CONTROLS & CONDITIONS
A supporter of the bill might say: What would be the harm of a musician with a non-amplified guitar? — A previous Historic District councilman said city legal council informed him that it would be an issue of freedom of speech to specify non-amplified v.s. amplified music, inside v.s outside music, designated instruments, music genre and therefore such restrictions are not possible.
A supporter of Councilwoman Ohms’ bill might argue that the city has noise ordinances that would prohibit loud music. — We have been told there are times when an entire shift of city police are handling issues on North Main. Noise issues on South Main would be difficult to monitor, of lower priority and would likely receive less enforcement attention.
No one can prevent the revelry and misbehavior of intoxicated patrons or even the revelry of non-intoxicated patrons who are pumped up by the party atmosphere. Calling police after the fact does not prevent the cause of the call, i.e. vandalism, noise, crime.
The North Main bar scene began at a modest level and built over time. If night life is encouraged on South Main by allowing live music, the trajectory on South Main is predictable and devastating to the premise on which the South Main Historic District was built: a mix of small businesses compatible with residential uses.
Choosing to add nightlife is a choice of no return. Whatever the restrictions or conditions, they would be loosened over time. Enforcement depends on a neighbor's willingness to call the police and the commitment or ability of the police to follow through; everyone wearies of the process and the situation grows. Witness the example on North Main: Of the collection of restaurant/bars, some will pump it up, the area attracts more restaurant/bars, the area becomes known for nightlife... then the daytime economy suffers or dies and the area is no longer viable for residents.
The consequences of nightlife entertainment may include all of the following:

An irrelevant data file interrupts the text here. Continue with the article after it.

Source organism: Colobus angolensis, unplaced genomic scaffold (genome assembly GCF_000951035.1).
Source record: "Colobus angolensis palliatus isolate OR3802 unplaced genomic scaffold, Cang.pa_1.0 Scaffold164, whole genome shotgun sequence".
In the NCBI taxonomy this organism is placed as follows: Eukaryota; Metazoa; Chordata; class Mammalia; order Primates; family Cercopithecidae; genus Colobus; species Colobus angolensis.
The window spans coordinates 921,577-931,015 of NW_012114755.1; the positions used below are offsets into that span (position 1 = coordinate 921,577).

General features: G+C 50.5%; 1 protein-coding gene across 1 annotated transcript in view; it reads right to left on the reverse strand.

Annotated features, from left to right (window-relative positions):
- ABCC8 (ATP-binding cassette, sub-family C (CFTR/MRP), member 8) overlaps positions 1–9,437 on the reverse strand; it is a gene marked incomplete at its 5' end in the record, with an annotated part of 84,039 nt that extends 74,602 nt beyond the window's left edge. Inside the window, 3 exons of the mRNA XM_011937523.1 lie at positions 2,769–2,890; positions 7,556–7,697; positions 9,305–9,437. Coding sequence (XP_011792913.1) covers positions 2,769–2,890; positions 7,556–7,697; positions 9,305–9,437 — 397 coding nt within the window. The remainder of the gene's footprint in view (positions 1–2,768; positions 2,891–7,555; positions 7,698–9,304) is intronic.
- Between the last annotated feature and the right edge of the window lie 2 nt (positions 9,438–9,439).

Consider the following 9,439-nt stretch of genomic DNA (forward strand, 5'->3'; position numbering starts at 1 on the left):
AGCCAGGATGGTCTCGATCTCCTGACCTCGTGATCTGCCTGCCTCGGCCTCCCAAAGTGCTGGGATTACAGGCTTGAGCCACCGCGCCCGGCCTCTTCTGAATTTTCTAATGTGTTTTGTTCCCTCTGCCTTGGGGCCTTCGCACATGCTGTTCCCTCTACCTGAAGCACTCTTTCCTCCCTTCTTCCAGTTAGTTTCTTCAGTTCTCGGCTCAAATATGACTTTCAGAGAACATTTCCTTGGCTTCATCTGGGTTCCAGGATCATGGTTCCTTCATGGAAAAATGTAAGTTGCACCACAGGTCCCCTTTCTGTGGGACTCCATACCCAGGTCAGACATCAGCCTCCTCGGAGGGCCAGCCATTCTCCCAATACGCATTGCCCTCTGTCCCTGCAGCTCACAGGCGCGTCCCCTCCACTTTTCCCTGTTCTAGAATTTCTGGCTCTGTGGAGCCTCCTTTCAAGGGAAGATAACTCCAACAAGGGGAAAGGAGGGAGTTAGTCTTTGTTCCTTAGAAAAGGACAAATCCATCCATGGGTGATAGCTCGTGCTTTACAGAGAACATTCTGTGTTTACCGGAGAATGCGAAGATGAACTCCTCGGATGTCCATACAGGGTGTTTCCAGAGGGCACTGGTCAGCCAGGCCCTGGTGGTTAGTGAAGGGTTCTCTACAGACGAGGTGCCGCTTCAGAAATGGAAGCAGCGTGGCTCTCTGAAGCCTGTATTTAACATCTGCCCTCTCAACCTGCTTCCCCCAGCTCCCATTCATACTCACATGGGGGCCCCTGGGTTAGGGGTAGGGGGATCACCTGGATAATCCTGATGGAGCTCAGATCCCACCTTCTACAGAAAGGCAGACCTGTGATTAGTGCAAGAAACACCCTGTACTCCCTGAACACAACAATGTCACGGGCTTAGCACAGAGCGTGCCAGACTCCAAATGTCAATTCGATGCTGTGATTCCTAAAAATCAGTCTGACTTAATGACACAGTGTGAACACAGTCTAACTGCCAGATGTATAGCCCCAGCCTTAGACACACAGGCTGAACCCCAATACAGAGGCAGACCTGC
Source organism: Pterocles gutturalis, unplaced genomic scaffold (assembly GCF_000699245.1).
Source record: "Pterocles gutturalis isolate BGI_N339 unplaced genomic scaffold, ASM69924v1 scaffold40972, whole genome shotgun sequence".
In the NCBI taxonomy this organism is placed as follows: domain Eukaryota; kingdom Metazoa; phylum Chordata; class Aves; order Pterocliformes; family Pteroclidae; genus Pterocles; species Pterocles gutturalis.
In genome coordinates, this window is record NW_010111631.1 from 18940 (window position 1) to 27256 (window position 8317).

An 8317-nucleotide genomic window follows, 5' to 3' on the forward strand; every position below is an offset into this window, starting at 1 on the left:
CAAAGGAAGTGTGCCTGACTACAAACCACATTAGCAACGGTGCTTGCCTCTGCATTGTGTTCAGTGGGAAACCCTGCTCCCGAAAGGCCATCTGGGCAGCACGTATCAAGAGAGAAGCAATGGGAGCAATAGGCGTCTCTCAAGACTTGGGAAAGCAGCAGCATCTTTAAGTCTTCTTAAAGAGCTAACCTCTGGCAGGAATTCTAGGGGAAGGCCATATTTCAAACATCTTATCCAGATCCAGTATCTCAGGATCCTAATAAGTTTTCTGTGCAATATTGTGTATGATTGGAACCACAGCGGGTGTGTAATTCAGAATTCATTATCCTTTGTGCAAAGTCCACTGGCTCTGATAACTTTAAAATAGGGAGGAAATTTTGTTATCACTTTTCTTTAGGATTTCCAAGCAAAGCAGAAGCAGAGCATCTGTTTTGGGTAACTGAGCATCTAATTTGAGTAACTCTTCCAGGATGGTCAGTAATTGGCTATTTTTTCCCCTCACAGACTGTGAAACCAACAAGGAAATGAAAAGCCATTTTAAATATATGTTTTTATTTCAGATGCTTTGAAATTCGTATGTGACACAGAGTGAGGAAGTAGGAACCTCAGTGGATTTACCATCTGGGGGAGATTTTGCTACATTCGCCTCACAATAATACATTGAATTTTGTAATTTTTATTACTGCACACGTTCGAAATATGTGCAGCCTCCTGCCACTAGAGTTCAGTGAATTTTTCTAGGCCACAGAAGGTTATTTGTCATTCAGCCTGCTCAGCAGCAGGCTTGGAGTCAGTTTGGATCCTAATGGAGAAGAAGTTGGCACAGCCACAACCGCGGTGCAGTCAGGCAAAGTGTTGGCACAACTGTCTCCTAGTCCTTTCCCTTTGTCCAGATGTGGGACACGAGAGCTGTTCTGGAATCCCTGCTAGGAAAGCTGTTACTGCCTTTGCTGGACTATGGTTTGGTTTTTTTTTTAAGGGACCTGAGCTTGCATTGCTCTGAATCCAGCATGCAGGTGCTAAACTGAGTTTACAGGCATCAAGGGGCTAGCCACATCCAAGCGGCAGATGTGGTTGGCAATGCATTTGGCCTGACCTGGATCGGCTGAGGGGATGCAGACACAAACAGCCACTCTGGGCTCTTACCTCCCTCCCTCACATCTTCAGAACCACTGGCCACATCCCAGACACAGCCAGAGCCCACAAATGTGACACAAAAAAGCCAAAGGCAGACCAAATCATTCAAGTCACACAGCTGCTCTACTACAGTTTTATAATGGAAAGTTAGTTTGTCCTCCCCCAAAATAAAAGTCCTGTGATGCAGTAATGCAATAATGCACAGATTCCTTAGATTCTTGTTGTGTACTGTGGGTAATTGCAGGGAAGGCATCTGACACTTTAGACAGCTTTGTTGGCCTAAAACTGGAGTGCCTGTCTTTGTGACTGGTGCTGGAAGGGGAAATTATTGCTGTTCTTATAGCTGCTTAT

- the character of the crowd changes
- traditional South Main customers are discouraged
- crime and vandalism escalate
- property owners forgo improvements
- property values trend down
- loss of residents
- the reputation for the entire city
- marketing efforts are hampered by a
- diminished reputation
- property damage increases
- available properties are no longer
- attractive to non-alcohol business tenants and buyers
- increased parking pressures
- increased crowd noise levels
- increased public expenses for police
- protection, emergency services, damage to public property
- general neighborhood decline
Coucilpeople have yet to credibly state compelling advantages of the allowing live music in combination with alcohol in the South Main Historic District.
The proposed zoning change is incompatible with the South Main Historic District zoning description.
As businesses and properties change hands, as councilpeople turnover, original commitments also change and evolve. Enforcement is always an issue. The proposed zoning change has the potential to change the direction of the Historic District and surrounding neighborhood forever.
Once the door is opened for nightlife, proliferation begins. Live music with alcohol creates a party atmosphere which is appropriate in some areas but not appropriate in a mixed use Historic District.
Everyone is in favor of more business for David and Tammy and all the restaurants on South Main — but within the zoning definitions that protect the surrounding neighborhood and the homes, properties and businesses of the Historic District that are assets for all in the City of St. Charles.